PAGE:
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Wiring 110v with 18/2 ok?

  1. Jul 14, 2012 #1
    I'm new to projects requiring high voltage, but I need to wire 110v to an SSR controlling a device that pulls 2 amps and all I can find in my shop is some 18/2 doorbell wire. Is this safe to use?
     
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  3. Jul 14, 2012 #2

    Averagesupernova

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    18 gauge wire is safe to use at low currents. It would be recommended to fuse it though. BUT, doorbell wire is not a safe option at 120 volts. Most likely it is not intended for use above 48 volts.
     
  4. Jul 14, 2012 #3
    Thanks for the response Averagesupernova! I looked it up before I asked the question but the wire seemed too flimsy to me. I used the chart at http://www.powerstream.com/Wire_Size.htm which rated 18 gage at 2.3 amps. If I'm using insulated solid copper core wire, how do I determine the proper gage?
     
  5. Jul 15, 2012 #4

    psparky

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    When wiring in factories, we don't use anything smaller than 14 gauge for 120 volts and when wiring for 480 volt we don't use anything smaller than 12 gauge. 120 volt wiring is typically rated for up to 600 volts I believe.

    Maximum fuse/breaker size for 14 guage is 15 amps.

    Maximum fuse/breaker size for 12 guage is 20 amps.

    Using too big of a wire never hurts, especially for a short run and small application like yours. The factories use the bigger wires for the same reason you mentioned...the smaller wires are too flimsy.

    Order some real wire online or go to your local hardware store. A 3 or 4 amp fuse will likely work for your application, or whatever the specs say on your controller. 15 amp breaker will protect your 14 guage wire.....the 3 or 4 amp fuse will protect your controller.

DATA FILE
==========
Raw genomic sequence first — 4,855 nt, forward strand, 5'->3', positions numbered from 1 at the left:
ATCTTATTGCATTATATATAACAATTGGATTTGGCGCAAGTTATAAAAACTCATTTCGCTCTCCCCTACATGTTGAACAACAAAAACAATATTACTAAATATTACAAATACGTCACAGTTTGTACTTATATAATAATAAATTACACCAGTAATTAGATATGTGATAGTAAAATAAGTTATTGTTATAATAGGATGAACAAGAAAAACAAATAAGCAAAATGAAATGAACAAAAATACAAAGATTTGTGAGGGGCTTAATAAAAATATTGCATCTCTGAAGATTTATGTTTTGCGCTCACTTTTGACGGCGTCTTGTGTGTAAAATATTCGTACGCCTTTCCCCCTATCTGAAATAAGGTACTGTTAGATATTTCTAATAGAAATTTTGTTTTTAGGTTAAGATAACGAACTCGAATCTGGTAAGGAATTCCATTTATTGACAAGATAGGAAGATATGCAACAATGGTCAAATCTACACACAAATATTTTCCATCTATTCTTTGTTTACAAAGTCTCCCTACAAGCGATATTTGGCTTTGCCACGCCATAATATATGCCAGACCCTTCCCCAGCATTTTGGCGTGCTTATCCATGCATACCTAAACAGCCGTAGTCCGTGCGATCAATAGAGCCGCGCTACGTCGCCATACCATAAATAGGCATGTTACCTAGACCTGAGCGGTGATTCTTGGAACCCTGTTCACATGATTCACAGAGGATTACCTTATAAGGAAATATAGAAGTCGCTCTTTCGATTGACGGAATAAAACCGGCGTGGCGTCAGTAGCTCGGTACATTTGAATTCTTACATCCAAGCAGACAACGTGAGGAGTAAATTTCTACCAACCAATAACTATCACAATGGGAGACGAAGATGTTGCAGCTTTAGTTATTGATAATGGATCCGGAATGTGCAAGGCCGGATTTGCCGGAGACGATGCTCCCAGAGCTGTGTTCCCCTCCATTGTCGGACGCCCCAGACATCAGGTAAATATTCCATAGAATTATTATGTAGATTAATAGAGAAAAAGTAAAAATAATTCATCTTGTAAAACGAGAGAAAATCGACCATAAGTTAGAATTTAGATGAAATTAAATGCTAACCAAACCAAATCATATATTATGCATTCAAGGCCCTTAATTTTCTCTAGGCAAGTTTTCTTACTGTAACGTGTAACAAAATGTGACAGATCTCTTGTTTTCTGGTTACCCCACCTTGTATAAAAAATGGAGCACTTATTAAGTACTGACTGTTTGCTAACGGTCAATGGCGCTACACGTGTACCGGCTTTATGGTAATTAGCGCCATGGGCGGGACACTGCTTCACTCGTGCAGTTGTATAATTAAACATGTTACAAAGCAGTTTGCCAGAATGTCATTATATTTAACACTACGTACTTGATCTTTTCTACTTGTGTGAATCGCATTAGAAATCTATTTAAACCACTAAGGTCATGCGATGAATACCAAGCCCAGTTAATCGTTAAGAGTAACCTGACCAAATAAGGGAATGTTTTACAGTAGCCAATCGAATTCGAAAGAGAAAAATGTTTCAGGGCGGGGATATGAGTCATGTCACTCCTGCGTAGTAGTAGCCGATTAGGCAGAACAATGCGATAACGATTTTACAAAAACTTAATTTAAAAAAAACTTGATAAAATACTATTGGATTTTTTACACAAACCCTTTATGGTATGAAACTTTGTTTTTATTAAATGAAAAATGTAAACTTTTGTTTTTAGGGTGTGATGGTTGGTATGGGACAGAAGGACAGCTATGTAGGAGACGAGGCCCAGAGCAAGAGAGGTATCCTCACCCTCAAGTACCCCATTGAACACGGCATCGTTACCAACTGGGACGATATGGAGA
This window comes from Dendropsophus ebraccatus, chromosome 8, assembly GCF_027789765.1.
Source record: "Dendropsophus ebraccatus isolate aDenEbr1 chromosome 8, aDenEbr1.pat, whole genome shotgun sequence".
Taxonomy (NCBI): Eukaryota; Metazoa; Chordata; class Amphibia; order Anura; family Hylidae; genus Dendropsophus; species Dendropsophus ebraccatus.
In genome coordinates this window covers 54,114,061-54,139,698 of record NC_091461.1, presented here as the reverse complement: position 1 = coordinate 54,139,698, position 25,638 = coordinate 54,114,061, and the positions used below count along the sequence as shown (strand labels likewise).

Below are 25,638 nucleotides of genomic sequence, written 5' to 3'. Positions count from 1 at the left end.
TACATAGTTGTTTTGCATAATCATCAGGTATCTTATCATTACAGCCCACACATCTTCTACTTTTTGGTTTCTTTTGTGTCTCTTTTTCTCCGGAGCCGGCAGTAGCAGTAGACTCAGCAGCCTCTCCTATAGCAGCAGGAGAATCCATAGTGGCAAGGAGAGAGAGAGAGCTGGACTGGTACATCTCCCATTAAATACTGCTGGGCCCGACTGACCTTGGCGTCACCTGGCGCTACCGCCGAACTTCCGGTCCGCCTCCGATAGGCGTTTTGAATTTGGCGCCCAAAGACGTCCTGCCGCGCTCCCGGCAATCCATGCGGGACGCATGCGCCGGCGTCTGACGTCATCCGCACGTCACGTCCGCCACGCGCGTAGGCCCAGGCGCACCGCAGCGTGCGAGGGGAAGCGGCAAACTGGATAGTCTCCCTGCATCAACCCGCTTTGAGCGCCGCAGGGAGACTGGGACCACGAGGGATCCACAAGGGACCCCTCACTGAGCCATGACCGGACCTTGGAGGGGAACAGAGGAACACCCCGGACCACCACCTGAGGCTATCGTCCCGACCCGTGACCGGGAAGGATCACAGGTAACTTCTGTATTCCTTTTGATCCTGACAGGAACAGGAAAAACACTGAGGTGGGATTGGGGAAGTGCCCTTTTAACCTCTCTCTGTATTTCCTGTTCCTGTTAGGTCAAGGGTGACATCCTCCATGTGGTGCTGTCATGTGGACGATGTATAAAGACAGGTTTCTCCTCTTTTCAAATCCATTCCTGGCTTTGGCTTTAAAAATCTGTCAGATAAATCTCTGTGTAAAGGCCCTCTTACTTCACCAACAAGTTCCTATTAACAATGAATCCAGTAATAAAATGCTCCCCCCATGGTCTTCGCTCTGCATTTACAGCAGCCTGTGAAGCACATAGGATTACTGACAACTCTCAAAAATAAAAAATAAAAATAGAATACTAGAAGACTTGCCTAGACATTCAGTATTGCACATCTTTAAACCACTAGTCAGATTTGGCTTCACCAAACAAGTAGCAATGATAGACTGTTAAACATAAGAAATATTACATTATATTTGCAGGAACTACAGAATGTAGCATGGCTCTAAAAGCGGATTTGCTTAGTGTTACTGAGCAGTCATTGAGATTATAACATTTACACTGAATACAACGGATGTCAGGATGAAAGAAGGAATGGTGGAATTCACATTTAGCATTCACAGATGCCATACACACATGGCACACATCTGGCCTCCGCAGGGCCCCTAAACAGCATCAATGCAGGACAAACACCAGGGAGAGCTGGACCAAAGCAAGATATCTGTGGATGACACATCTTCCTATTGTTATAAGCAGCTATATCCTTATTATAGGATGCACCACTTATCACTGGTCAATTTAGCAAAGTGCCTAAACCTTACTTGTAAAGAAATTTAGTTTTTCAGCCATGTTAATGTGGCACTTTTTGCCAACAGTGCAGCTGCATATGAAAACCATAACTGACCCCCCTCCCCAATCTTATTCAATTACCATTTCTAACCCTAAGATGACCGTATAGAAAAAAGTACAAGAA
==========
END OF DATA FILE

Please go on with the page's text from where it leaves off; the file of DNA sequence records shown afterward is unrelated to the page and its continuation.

Last edited: Jul 15, 2012
  6. Jul 15, 2012 #5

    Averagesupernova

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    That must have been what the previous idiot homeowner thought when he made an attempt at wiring in my garage. What is the sense of running #10 wires to ceiling lights? The larger the wires, the more difficult they are to handle, less room in boxes, etc. It amuses me when I see people doing a wiring project and they are going to 'do a really good job' and while they have good intentions they end up with crappy work.
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    Psparky, I realize you were not referring to the same thing I am and agree that when it is sensible it is better to be a size larger. It is likely that in this case the OP has enough room to use #16.
     
  7. Jul 16, 2012 #6

    psparky

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    Understood. Just saying these are the min sizes in certain factories for 120 volt wiring.
    Having #10 wiring for lighting would piss me off too in a residential home.

    I sometimes have to run #10 wire in factory lighting and sometimes even #8 when the lights are 500 feet away from the panels to avoid voltage drop. In rare cases I've had to use #4 wiring for lighting to avoid voltage drop....but this was for outside parking lights that were over a thousand feet from the panel!!!!
     
  8. Jul 16, 2012 #7

    berkeman

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    You must install the wiring according to your local building codes, and you must have it insptected by your city's building inspectors. In general, all electrical additions need to comply with local building codes, and be signed off by the inspectors.
     
  9. Jul 16, 2012 #8

    Averagesupernova

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    Hmmmm. Think of all the cool things you could fit in a garage large enough to justify #10 or larger wire feeding a lighting sub-panel. :)
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    Iambo, what does your project involve? Is this SSR going into a box that plugs into the wall? Being replaced in existing equipment? I'd like to know more.
     
  10. Jul 16, 2012 #9
    Hey guys, thanks for the assistance.

    berkeman, I don't think I will need building inspectors to sign off on this project, but thanks for the advice.

    Averagesupernova, my thoughts are to make a power cord that plugs into the wall, which routes to a PID and has one wire tied to the controlled device and one to the HV side of the SSR. The PID out will connect to the SSR for the signal and the controlled device connects to the HV side of the SSR.
     
  11. Jul 16, 2012 #10

    psparky

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    Cool. Run at least #16 to the outlet and at least #16 in your cord. Woo hoo!
     
  12. Jul 16, 2012 #11

    MATLABdude

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    As Average Supernova alluded to, you should check the jacket and make sure that the insulation can withstand 120V AC (that's 170V pk). You'll probably need a magnifying glass since the writing tends to be a little hard to read (but it should say on the cable jacket).
     
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